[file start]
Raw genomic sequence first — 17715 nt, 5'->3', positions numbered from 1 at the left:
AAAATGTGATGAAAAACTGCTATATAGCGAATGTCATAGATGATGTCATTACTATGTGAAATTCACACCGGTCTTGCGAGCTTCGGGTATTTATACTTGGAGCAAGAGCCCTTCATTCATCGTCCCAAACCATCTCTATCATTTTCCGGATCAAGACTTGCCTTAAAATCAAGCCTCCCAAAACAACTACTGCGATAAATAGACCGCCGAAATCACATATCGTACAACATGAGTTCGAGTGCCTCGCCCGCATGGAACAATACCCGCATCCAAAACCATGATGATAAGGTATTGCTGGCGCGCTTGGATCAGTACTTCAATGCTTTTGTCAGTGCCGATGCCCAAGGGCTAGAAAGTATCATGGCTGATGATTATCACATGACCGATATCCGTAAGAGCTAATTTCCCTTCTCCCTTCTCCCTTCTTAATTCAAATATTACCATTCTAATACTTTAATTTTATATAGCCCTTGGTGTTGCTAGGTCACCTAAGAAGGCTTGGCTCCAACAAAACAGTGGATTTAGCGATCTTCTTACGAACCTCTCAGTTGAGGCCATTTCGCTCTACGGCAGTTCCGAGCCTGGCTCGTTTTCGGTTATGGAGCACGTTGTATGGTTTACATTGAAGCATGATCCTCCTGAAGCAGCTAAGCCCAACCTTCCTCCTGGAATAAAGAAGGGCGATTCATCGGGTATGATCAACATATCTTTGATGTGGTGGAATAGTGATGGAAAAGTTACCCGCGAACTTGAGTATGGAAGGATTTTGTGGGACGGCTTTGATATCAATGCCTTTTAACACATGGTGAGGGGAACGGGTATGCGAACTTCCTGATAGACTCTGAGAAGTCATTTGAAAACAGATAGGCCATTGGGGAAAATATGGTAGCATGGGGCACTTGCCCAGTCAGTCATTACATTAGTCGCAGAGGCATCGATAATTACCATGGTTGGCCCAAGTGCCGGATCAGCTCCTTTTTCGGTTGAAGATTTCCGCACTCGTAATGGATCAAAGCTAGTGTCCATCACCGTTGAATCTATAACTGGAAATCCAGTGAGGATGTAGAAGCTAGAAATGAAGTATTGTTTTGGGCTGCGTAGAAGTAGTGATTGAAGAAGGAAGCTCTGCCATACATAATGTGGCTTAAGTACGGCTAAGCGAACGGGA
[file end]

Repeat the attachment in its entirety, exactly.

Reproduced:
Raw genomic sequence first — 17715 nt, 5'->3', positions numbered from 1 at the left:
AAAATGTGATGAAAAACTGCTATATAGCGAATGTCATAGATGATGTCATTACTATGTGAAATTCACACCGGTCTTGCGAGCTTCGGGTATTTATACTTGGAGCAAGAGCCCTTCATTCATCGTCCCAAACCATCTCTATCATTTTCCGGATCAAGACTTGCCTTAAAATCAAGCCTCCCAAAACAACTACTGCGATAAATAGACCGCCGAAATCACATATCGTACAACATGAGTTCGAGTGCCTCGCCCGCATGGAACAATACCCGCATCCAAAACCATGATGATAAGGTATTGCTGGCGCGCTTGGATCAGTACTTCAATGCTTTTGTCAGTGCCGATGCCCAAGGGCTAGAAAGTATCATGGCTGATGATTATCACATGACCGATATCCGTAAGAGCTAATTTCCCTTCTCCCTTCTCCCTTCTTAATTCAAATATTACCATTCTAATACTTTAATTTTATATAGCCCTTGGTGTTGCTAGGTCACCTAAGAAGGCTTGGCTCCAACAAAACAGTGGATTTAGCGATCTTCTTACGAACCTCTCAGTTGAGGCCATTTCGCTCTACGGCAGTTCCGAGCCTGGCTCGTTTTCGGTTATGGAGCACGTTGTATGGTTTACATTGAAGCATGATCCTCCTGAAGCAGCTAAGCCCAACCTTCCTCCTGGAATAAAGAAGGGCGATTCATCGGGTATGATCAACATATCTTTGATGTGGTGGAATAGTGATGGAAAAGTTACCCGCGAACTTGAGTATGGAAGGATTTTGTGGGACGGCTTTGATATCAATGCCTTTTAACACATGGTGAGGGGAACGGGTATGCGAACTTCCTGATAGACTCTGAGAAGTCATTTGAAAACAGATAGGCCATTGGGGAAAATATGGTAGCATGGGGCACTTGCCCAGTCAGTCATTACATTAGTCGCAGAGGCATCGATAATTACCATGGTTGGCCCAAGTGCCGGATCAGCTCCTTTTTCGGTTGAAGATTTCCGCACTCGTAATGGATCAAAGCTAGTGTCCATCACCGTTGAATCTATAACTGGAAATCCAGTGAGGATGTAGAAGCTAGAAATGAAGTATTGTTTTGGGCTGCGTAGAAGTAGTGATTGAAGAAGGAAGCTCTGCCATACATAATGTGGCTTAAGTACGGCTAAGCGAACGGGA